Eastin, M. (2006, July). Video Game Violence and the Female Game Player: Self- and Opponent Gender Effects on Presence and Aggressive Thoughts. Human Communication Research, 32(3), 351-372. Retrieved July 6, 2009, doi:10.1111/j.1468-2958.2006.00279.x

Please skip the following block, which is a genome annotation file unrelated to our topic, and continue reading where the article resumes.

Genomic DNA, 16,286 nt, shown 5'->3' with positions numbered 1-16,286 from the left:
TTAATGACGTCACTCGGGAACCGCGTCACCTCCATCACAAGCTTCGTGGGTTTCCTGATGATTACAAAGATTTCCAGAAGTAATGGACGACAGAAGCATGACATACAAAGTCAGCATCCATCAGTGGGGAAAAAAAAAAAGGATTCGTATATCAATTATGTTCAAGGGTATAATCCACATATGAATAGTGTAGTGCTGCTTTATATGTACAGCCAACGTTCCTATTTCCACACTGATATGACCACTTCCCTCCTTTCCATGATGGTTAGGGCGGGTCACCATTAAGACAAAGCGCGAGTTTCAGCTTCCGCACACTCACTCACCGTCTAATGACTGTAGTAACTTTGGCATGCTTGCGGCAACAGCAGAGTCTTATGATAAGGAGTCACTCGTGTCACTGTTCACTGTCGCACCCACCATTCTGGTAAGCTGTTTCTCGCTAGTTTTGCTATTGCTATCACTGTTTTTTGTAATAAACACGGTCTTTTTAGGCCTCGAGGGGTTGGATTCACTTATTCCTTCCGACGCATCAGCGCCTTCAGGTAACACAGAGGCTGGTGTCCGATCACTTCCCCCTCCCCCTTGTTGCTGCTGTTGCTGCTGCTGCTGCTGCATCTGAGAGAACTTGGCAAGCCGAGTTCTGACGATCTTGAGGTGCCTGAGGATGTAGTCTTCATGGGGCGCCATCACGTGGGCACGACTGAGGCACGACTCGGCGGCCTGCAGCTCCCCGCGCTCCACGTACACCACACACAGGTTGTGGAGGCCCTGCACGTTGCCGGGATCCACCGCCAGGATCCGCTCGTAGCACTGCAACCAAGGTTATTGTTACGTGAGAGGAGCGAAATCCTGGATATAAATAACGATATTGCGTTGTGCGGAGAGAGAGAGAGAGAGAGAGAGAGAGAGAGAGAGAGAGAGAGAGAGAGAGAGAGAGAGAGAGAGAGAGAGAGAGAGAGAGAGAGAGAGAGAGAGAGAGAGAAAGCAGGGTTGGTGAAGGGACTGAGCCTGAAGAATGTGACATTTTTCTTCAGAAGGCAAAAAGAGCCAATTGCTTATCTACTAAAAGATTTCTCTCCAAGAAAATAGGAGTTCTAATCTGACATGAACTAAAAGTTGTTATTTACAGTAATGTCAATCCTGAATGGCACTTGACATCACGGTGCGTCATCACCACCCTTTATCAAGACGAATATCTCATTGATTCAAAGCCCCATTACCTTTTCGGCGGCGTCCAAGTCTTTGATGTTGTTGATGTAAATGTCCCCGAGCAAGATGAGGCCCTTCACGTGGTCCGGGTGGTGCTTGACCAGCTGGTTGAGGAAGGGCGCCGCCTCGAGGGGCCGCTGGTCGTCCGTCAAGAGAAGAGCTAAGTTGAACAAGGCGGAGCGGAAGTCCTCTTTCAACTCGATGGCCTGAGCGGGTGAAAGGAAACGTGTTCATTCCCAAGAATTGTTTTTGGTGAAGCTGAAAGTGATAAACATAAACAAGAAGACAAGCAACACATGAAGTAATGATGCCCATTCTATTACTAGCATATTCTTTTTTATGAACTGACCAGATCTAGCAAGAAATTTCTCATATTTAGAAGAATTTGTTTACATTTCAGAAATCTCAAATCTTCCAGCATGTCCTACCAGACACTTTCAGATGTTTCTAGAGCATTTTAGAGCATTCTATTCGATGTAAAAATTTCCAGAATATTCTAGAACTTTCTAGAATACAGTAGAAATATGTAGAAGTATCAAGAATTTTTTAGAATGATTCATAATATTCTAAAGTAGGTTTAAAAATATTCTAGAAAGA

Adding depth and breadth to the general aggression model, this paper presents three experiments that test the relationships among user and opponent gender representation, opponent type, presence, and aggressive thoughts from violent video game play. Studies 1 and 2 suggest that females experience greater presence and more aggressive thoughts from game play when a gender match between self and game character exists. Studies 2 and 3 indicate that playing against a human opponent (rather than a computer) increases aggressive thoughts. Finally, although Studies 1, 2, and 3 indicate that playing as a female against a male opponent increases aggressive thoughts, Studies 1 and 2 suggest that playing as a male against a female opponent consistently and significantly decreases aggressive thoughts. (PsycINFO Database Record (c) 2008 APA, all rights reserved)(from the journal abstract)